Anything you guys develop from here on out (unless its totally out of my interests), I'll buy based on Space Minor.

  2. You made a teriffic game. I'm on my second playthrough, and I will be playing it a third time too. And maybe a fourth if I don't have all awards by then.
    This is the most fun game I've played on my iPhone since I have an iPhone so keep up the good work!
    I'll be looking forward to your next game.
    Greetz from the Netherlands, Thomas

  3. Here's my 2 cents. I loved your game, but I only convinced myself to buy it after reading lots of positive comments from people I trust. I think the theme is a hard sell. Space mining? Sounds boring.

    It reminds me of the same problem I had with the TV show Firefly. I put off watching it for a very long time. Friends told me it was great, but described it as "a western, in space" which while accurate, just didn't get me excited to watch it. But, when I finally did watch it, I was thinking "why did I wait so long to watch this great show?"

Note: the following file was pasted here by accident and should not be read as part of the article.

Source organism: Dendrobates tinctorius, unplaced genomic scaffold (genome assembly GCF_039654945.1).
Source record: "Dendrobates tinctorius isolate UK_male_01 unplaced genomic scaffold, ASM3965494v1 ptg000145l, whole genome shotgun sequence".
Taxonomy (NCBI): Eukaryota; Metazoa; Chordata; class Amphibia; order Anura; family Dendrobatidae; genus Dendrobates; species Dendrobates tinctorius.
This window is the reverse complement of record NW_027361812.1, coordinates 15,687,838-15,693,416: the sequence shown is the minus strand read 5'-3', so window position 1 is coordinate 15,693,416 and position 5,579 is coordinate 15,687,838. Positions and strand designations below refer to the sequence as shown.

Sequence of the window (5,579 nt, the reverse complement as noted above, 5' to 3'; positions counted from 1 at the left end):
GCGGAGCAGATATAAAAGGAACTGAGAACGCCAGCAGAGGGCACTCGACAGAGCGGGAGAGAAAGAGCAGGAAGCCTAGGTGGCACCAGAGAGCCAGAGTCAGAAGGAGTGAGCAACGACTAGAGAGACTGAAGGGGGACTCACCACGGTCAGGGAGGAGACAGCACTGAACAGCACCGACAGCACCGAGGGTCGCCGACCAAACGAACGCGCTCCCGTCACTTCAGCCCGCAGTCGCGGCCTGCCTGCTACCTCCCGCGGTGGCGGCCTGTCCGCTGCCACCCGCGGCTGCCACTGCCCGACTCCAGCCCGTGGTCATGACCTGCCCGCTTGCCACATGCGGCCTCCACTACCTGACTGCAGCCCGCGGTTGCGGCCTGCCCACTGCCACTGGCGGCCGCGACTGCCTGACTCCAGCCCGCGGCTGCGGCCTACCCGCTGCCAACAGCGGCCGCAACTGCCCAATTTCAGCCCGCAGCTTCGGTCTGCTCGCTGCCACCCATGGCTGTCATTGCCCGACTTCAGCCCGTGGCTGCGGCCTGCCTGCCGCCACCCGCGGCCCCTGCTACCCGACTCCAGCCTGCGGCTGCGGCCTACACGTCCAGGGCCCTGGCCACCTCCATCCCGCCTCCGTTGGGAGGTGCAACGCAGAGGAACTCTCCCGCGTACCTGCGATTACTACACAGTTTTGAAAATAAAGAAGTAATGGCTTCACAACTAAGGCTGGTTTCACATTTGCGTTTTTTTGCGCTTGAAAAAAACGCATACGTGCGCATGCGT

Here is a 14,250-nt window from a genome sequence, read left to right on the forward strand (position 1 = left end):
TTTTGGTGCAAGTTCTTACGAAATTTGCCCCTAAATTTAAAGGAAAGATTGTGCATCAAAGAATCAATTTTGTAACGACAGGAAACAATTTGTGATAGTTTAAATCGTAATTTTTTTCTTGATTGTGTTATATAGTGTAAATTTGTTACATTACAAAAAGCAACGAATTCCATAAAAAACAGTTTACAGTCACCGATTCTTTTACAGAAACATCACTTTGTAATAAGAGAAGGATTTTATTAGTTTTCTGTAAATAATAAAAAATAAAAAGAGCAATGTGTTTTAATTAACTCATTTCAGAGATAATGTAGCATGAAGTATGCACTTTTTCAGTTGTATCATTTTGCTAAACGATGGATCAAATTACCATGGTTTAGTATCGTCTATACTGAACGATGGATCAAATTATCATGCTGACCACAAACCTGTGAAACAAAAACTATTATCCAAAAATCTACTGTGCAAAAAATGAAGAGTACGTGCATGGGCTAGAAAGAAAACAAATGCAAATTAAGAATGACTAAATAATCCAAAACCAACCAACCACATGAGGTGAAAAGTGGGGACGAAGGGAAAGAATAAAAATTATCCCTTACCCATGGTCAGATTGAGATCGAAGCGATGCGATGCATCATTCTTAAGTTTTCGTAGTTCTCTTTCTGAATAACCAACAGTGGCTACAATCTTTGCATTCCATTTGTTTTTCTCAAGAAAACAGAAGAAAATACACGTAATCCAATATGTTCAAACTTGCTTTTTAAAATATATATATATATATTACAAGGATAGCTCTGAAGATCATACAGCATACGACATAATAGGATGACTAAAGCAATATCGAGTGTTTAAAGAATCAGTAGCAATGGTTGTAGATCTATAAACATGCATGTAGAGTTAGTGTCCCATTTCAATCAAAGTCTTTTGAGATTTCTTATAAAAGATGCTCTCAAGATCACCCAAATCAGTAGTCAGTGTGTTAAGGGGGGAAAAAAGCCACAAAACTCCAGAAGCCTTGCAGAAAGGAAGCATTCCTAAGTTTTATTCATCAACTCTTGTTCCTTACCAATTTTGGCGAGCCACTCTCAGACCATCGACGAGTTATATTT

Which is how I felt about Space Miner. It's a great game - one of the best I've played on the iPhone - yet the theme seems to be a hard sell. One of the descriptions that did finally pique my interest enough to buy the game was when someone mentioned it was like an asteroids RPG. Now that's a game style you don't hear very often and seemed like it might be interesting. I don't think that's really an accurate description, since the only RPG element is the building up of your ship, but, it's probably the closest two word description which captures the feel of your game best.

    Anyhow, I guess words are cheap, since my 2 cents went on for a long time. My point is, great game but tough theme to sell.

    Best wishes for your future success. I'll be sure to look out for future games you make.

  4. Let me know how the A/B testing works out. Mark (author of the name & icon testing article).

  5. These comments are a pleasant surprise, mostly since when I wrote this I didn't think anyone would read it. Glad to see you all enjoyed the game :)